The early emulsions are easy. Coating 10 sheets or plates is easy, provided the speed is about ISo 1 - 100. Beyond that, quality in terms of coating defects, speed and fog go awry quickly. A nickel and dime plant will face the same problems on a gigantic scale and startup will run in the millions.

    PE
    Thank-you sir. That is very useful information.

  4. #14
    Kevin Kehler's Avatar
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    To echo Photo Engineer, I think the two facets most people underestimate is the quality control and non-scalability of costs. Nobody wants a product which changes with each roll or which has serious flaws in coating. Kodak itself tried to construct coating plants in China in the late 80's/early 90's which were never able to maintain the quality control film products demand. You have to remember that if your coating is off by 1/10 of a millimeter, it is out of alignment by perhaps 100 times. So, even if you have the formula, the set-up of the coating process and quality control will take as much money as the formula. Second, the reason a roll is under $5 is because they run it by the hundreds of meters at a time. Making 100 meters is not 1/5 the cost as making 500 meters, due to wasted material to spool the machine up to speed or slow it down prior to or after coating and quality errors. Finally, assuming you have the formula, have the equipment to replicate it, have properly calibrated machines and have run several hundred meters of film, now you have to have the supply chain to sell it. Would you trust brand XYZ Tri-X? How many people assume it is different and simply drop it from their usage routine?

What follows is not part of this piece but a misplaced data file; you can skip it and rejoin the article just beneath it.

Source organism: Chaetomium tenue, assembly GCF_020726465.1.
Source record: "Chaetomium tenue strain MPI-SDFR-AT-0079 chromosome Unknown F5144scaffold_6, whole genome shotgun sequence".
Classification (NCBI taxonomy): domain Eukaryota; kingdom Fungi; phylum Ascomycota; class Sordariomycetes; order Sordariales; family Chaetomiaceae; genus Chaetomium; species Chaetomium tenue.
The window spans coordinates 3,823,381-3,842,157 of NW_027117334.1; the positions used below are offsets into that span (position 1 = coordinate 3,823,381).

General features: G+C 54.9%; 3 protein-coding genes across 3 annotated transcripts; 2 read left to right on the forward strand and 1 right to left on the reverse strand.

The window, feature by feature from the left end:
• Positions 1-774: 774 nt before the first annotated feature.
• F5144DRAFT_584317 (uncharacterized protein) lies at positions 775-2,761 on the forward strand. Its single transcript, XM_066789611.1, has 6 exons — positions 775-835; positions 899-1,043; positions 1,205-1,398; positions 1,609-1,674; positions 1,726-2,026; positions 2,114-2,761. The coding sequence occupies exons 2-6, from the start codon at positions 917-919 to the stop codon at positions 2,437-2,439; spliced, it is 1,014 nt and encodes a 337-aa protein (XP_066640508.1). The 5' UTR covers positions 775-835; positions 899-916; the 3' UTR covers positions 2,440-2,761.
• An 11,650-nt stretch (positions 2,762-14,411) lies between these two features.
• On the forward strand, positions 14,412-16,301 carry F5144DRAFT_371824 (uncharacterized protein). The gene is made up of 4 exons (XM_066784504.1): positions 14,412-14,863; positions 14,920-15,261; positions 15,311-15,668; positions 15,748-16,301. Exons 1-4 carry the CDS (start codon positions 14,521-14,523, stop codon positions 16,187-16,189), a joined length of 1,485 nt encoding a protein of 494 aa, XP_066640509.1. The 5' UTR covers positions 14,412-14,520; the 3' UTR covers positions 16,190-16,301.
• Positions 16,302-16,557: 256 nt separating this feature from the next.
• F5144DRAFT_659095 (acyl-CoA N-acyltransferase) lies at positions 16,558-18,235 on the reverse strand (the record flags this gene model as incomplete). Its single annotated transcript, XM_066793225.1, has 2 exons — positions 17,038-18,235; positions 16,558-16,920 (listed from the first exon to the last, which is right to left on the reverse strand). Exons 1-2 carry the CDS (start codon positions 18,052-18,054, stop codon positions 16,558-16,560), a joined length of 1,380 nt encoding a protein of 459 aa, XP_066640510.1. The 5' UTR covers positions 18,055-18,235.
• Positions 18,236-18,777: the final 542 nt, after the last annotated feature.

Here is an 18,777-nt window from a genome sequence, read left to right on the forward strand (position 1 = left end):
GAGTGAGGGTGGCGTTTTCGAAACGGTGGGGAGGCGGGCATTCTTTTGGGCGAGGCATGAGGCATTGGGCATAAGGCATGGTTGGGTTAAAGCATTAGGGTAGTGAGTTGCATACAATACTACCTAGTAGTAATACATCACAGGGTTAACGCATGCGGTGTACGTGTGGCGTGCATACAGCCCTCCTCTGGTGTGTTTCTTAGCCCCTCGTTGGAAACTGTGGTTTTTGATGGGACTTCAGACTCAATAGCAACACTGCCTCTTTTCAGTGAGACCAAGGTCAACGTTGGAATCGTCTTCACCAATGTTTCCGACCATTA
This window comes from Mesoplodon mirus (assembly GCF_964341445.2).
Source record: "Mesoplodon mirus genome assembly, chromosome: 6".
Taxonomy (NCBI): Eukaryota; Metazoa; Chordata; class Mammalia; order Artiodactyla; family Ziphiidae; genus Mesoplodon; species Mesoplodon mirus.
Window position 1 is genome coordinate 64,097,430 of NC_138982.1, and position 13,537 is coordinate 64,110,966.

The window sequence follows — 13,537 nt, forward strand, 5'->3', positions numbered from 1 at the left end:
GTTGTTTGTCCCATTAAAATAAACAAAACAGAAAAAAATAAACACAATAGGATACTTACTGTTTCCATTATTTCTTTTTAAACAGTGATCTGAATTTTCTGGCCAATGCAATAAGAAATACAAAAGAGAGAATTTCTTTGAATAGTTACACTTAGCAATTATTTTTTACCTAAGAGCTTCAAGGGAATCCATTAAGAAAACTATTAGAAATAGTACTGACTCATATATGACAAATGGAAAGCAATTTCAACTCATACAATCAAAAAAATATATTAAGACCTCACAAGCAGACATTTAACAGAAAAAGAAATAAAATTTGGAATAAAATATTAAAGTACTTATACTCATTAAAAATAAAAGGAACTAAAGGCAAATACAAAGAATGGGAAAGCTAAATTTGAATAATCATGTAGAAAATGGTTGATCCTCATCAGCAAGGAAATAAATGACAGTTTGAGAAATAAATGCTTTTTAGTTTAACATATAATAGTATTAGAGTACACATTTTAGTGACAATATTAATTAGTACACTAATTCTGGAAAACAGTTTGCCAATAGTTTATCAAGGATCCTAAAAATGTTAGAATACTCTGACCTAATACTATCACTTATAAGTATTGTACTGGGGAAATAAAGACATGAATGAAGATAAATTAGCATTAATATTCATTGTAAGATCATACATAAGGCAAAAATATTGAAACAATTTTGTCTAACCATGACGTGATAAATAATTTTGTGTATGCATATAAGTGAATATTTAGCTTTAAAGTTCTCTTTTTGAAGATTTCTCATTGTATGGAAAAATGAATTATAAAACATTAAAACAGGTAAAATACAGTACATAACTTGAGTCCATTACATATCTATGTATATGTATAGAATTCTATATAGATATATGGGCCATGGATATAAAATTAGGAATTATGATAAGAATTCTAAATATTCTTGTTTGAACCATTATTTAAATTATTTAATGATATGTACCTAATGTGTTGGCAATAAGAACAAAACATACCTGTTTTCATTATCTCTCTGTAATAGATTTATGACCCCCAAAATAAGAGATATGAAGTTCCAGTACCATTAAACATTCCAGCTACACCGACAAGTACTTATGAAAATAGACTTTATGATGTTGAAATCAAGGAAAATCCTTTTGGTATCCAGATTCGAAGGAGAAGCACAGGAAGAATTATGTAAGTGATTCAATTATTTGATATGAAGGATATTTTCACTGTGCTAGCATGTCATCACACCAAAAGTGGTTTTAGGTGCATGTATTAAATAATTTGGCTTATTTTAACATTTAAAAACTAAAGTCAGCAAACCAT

Another thread (I don't remember which) had a link to a British government site, listing Harman's expenses and gross revenue: Ilford makes around $20 million a year in sales, for profits of $1 million. My local Costco location (I worked there at one point) does more sales than that in a year, and it is the smallest Costco in Canada! Some of the large Costco locations do more than that in less than a month. Even if they wanted to, Harman/Ilford probably does not have the funds to purchase the patent, never mind start-up costs for production.

    As for hoarding, I think this is understandably bad long-term thinking: photographers are justifiably scared a favorite product will disappear and purchase a large amount to ensure they can continue to use it. The company sees a short-term blip of increased sales followed by a long-term drop in sales as photographers use their stash rather than purchase more product. However, people dropping film as their medium of choice and photographers using their stash look identical to a balance sheet. It would be much better to rotate stock, so purchase 100 rolls and when you use up 10 rolls, buy 10 more rolls and put them at the bottom of the pile. This way, product demand continues and you keep your stash.
    Once a photographer is convinced that the camera can lie and that, strictly speaking, the vast majority of photographs are "camera lies," inasmuch as they tell only part of a story or tell it in a distorted form, half the battle is won. Once he has conceded that photography is not a "naturalistic" medium of rendition and that striving for "naturalism" in a photograph is futile, he can turn his attention to using a camera to make more effective pictures.